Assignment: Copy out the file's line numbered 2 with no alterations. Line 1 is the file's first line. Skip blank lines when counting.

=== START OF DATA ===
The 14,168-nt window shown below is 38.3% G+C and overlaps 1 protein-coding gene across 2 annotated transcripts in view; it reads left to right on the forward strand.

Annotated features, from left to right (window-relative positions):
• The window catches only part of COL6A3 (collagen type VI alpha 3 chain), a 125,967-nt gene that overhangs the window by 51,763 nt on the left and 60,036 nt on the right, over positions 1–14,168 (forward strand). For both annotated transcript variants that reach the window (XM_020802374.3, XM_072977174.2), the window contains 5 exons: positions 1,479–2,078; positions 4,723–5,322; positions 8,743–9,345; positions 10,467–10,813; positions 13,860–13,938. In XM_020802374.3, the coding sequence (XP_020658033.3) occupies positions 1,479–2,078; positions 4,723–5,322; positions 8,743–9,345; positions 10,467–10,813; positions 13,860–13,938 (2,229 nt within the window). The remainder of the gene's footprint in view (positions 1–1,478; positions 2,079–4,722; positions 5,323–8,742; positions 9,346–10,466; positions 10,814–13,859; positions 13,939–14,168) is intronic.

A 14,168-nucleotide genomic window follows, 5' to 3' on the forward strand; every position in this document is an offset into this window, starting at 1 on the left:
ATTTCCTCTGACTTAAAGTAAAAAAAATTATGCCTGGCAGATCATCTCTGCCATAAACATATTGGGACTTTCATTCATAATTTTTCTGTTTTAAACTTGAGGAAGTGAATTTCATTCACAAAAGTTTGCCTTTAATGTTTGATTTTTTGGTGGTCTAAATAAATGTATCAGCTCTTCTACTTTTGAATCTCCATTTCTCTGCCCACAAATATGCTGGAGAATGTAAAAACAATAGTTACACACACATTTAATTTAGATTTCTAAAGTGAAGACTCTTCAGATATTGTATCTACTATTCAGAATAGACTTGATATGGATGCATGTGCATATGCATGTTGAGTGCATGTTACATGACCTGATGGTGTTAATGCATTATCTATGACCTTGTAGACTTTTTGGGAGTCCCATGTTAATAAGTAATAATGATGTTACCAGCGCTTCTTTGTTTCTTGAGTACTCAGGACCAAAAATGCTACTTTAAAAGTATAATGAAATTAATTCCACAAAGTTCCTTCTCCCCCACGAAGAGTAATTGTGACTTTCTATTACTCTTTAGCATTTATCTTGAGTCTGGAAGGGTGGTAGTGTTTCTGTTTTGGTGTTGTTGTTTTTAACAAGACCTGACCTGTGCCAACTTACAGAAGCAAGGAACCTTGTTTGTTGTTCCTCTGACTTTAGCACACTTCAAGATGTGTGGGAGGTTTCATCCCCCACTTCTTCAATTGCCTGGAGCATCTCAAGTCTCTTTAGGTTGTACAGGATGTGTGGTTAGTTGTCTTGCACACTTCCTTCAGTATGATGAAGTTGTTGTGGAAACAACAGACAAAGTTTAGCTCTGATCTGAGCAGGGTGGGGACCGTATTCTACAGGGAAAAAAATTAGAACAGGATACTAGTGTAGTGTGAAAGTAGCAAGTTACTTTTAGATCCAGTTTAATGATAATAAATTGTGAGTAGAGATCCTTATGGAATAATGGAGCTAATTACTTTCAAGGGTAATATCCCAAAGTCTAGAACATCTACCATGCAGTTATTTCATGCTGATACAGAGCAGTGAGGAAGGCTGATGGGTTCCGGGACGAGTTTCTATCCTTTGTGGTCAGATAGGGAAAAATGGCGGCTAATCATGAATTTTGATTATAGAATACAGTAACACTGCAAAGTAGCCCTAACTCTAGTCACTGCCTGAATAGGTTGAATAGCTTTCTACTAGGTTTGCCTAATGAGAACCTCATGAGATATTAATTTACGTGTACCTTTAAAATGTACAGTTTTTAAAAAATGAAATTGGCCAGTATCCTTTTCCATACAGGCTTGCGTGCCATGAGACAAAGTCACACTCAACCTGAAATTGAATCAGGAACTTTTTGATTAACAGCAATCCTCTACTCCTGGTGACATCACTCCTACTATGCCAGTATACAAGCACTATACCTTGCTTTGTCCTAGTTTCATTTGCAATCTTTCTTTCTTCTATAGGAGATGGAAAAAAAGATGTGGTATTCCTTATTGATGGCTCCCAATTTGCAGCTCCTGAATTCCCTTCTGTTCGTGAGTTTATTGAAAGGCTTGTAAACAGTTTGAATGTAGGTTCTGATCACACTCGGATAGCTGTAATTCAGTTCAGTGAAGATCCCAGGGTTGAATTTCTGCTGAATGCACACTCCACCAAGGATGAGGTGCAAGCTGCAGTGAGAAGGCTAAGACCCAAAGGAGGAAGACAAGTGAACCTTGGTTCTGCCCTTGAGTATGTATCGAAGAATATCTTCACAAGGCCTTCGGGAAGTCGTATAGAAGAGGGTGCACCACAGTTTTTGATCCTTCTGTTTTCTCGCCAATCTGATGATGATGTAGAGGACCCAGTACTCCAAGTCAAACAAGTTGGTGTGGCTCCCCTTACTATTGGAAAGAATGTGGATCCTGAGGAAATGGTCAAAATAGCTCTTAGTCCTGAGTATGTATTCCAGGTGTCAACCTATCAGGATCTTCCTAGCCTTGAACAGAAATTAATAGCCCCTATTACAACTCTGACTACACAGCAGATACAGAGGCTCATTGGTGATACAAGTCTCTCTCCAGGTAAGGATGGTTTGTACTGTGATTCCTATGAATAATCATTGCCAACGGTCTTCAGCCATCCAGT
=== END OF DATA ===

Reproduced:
Annotated features, from left to right (window-relative positions):